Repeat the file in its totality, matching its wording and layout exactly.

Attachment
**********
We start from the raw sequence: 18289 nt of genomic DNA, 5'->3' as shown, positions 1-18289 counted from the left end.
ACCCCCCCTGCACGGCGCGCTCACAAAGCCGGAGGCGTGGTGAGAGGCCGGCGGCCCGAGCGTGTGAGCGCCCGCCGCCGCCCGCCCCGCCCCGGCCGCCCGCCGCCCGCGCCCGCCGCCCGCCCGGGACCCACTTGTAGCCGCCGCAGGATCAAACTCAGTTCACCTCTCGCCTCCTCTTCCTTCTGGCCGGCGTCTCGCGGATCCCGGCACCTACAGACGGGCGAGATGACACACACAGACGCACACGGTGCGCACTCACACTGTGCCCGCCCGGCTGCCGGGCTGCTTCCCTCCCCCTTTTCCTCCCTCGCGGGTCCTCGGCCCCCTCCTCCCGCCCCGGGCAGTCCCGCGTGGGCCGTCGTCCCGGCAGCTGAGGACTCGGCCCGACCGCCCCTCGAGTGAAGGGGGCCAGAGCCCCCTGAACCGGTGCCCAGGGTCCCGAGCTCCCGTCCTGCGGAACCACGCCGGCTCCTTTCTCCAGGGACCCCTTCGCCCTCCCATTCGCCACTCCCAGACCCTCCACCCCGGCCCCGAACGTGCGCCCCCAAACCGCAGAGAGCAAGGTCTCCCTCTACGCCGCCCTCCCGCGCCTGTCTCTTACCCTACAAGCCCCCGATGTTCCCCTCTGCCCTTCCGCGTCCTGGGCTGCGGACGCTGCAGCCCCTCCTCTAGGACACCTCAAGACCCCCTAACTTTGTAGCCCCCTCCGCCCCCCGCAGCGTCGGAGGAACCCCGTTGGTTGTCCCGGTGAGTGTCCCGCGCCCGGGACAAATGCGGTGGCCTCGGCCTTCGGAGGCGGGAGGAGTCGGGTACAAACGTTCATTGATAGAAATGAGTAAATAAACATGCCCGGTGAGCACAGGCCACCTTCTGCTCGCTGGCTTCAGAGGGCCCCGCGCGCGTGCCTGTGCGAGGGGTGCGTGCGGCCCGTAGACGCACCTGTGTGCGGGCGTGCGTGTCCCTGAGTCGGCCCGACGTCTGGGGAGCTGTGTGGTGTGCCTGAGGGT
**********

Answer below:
We start from the raw sequence: 18289 nt of genomic DNA, 5'->3' as shown, positions 1-18289 counted from the left end.
ACCCCCCCTGCACGGCGCGCTCACAAAGCCGGAGGCGTGGTGAGAGGCCGGCGGCCCGAGCGTGTGAGCGCCCGCCGCCGCCCGCCCCGCCCCGGCCGCCCGCCGCCCGCGCCCGCCGCCCGCCCGGGACCCACTTGTAGCCGCCGCAGGATCAAACTCAGTTCACCTCTCGCCTCCTCTTCCTTCTGGCCGGCGTCTCGCGGATCCCGGCACCTACAGACGGGCGAGATGACACACACAGACGCACACGGTGCGCACTCACACTGTGCCCGCCCGGCTGCCGGGCTGCTTCCCTCCCCCTTTTCCTCCCTCGCGGGTCCTCGGCCCCCTCCTCCCGCCCCGGGCAGTCCCGCGTGGGCCGTCGTCCCGGCAGCTGAGGACTCGGCCCGACCGCCCCTCGAGTGAAGGGGGCCAGAGCCCCCTGAACCGGTGCCCAGGGTCCCGAGCTCCCGTCCTGCGGAACCACGCCGGCTCCTTTCTCCAGGGACCCCTTCGCCCTCCCATTCGCCACTCCCAGACCCTCCACCCCGGCCCCGAACGTGCGCCCCCAAACCGCAGAGAGCAAGGTCTCCCTCTACGCCGCCCTCCCGCGCCTGTCTCTTACCCTACAAGCCCCCGATGTTCCCCTCTGCCCTTCCGCGTCCTGGGCTGCGGACGCTGCAGCCCCTCCTCTAGGACACCTCAAGACCCCCTAACTTTGTAGCCCCCTCCGCCCCCCGCAGCGTCGGAGGAACCCCGTTGGTTGTCCCGGTGAGTGTCCCGCGCCCGGGACAAATGCGGTGGCCTCGGCCTTCGGAGGCGGGAGGAGTCGGGTACAAACGTTCATTGATAGAAATGAGTAAATAAACATGCCCGGTGAGCACAGGCCACCTTCTGCTCGCTGGCTTCAGAGGGCCCCGCGCGCGTGCCTGTGCGAGGGGTGCGTGCGGCCCGTAGACGCACCTGTGTGCGGGCGTGCGTGTCCCTGAGTCGGCCCGACGTCTGGGGAGCTGTGTGGTGTGCCTGAGGGT